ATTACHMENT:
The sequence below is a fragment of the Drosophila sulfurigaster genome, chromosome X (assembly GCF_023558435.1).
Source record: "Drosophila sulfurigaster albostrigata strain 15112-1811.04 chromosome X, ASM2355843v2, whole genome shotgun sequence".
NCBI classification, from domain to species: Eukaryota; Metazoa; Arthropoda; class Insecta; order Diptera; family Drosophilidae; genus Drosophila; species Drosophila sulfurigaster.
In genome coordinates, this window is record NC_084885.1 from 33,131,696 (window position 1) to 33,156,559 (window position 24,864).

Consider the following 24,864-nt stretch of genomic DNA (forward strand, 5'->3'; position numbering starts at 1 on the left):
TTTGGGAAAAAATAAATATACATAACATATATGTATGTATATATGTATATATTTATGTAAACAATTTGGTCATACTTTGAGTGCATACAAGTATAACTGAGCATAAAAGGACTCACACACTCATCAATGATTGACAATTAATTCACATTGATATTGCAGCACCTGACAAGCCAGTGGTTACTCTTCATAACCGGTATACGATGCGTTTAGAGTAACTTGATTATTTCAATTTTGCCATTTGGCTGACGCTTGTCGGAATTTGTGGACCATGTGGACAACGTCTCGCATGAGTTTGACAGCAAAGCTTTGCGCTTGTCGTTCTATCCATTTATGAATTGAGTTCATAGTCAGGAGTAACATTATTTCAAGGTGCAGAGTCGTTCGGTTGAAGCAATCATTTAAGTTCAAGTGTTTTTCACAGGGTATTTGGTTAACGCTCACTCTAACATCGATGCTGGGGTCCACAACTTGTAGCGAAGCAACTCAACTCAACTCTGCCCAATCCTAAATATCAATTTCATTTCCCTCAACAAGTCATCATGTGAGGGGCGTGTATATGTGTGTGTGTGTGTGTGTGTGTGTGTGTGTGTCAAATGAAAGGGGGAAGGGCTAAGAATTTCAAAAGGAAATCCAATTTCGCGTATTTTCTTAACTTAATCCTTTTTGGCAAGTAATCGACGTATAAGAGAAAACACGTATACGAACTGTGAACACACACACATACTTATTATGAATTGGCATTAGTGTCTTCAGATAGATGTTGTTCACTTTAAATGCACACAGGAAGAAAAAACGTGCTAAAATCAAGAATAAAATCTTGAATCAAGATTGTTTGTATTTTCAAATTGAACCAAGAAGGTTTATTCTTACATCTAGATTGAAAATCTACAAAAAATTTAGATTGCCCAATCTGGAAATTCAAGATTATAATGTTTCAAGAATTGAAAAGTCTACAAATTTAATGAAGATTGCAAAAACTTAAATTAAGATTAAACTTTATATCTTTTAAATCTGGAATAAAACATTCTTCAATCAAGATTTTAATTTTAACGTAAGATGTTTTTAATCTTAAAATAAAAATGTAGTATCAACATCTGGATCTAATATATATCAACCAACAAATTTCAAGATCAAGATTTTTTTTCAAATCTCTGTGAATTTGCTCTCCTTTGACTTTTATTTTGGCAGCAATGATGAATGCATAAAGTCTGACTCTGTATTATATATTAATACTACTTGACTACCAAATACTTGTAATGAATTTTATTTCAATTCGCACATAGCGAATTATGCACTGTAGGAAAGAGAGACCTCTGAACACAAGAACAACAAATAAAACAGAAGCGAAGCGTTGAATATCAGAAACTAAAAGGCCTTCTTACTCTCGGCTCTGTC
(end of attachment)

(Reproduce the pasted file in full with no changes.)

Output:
The sequence below is a fragment of the Drosophila sulfurigaster genome, chromosome X (assembly GCF_023558435.1).
Source record: "Drosophila sulfurigaster albostrigata strain 15112-1811.04 chromosome X, ASM2355843v2, whole genome shotgun sequence".
NCBI classification, from domain to species: Eukaryota; Metazoa; Arthropoda; class Insecta; order Diptera; family Drosophilidae; genus Drosophila; species Drosophila sulfurigaster.
In genome coordinates, this window is record NC_084885.1 from 33,131,696 (window position 1) to 33,156,559 (window position 24,864).

Consider the following 24,864-nt stretch of genomic DNA (forward strand, 5'->3'; position numbering starts at 1 on the left):
TTTGGGAAAAAATAAATATACATAACATATATGTATGTATATATGTATATATTTATGTAAACAATTTGGTCATACTTTGAGTGCATACAAGTATAACTGAGCATAAAAGGACTCACACACTCATCAATGATTGACAATTAATTCACATTGATATTGCAGCACCTGACAAGCCAGTGGTTACTCTTCATAACCGGTATACGATGCGTTTAGAGTAACTTGATTATTTCAATTTTGCCATTTGGCTGACGCTTGTCGGAATTTGTGGACCATGTGGACAACGTCTCGCATGAGTTTGACAGCAAAGCTTTGCGCTTGTCGTTCTATCCATTTATGAATTGAGTTCATAGTCAGGAGTAACATTATTTCAAGGTGCAGAGTCGTTCGGTTGAAGCAATCATTTAAGTTCAAGTGTTTTTCACAGGGTATTTGGTTAACGCTCACTCTAACATCGATGCTGGGGTCCACAACTTGTAGCGAAGCAACTCAACTCAACTCTGCCCAATCCTAAATATCAATTTCATTTCCCTCAACAAGTCATCATGTGAGGGGCGTGTATATGTGTGTGTGTGTGTGTGTGTGTGTGTGTGTGTCAAATGAAAGGGGGAAGGGCTAAGAATTTCAAAAGGAAATCCAATTTCGCGTATTTTCTTAACTTAATCCTTTTTGGCAAGTAATCGACGTATAAGAGAAAACACGTATACGAACTGTGAACACACACACATACTTATTATGAATTGGCATTAGTGTCTTCAGATAGATGTTGTTCACTTTAAATGCACACAGGAAGAAAAAACGTGCTAAAATCAAGAATAAAATCTTGAATCAAGATTGTTTGTATTTTCAAATTGAACCAAGAAGGTTTATTCTTACATCTAGATTGAAAATCTACAAAAAATTTAGATTGCCCAATCTGGAAATTCAAGATTATAATGTTTCAAGAATTGAAAAGTCTACAAATTTAATGAAGATTGCAAAAACTTAAATTAAGATTAAACTTTATATCTTTTAAATCTGGAATAAAACATTCTTCAATCAAGATTTTAATTTTAACGTAAGATGTTTTTAATCTTAAAATAAAAATGTAGTATCAACATCTGGATCTAATATATATCAACCAACAAATTTCAAGATCAAGATTTTTTTTCAAATCTCTGTGAATTTGCTCTCCTTTGACTTTTATTTTGGCAGCAATGATGAATGCATAAAGTCTGACTCTGTATTATATATTAATACTACTTGACTACCAAATACTTGTAATGAATTTTATTTCAATTCGCACATAGCGAATTATGCACTGTAGGAAAGAGAGACCTCTGAACACAAGAACAACAAATAAAACAGAAGCGAAGCGTTGAATATCAGAAACTAAAAGGCCTTCTTACTCTCGGCTCTGTC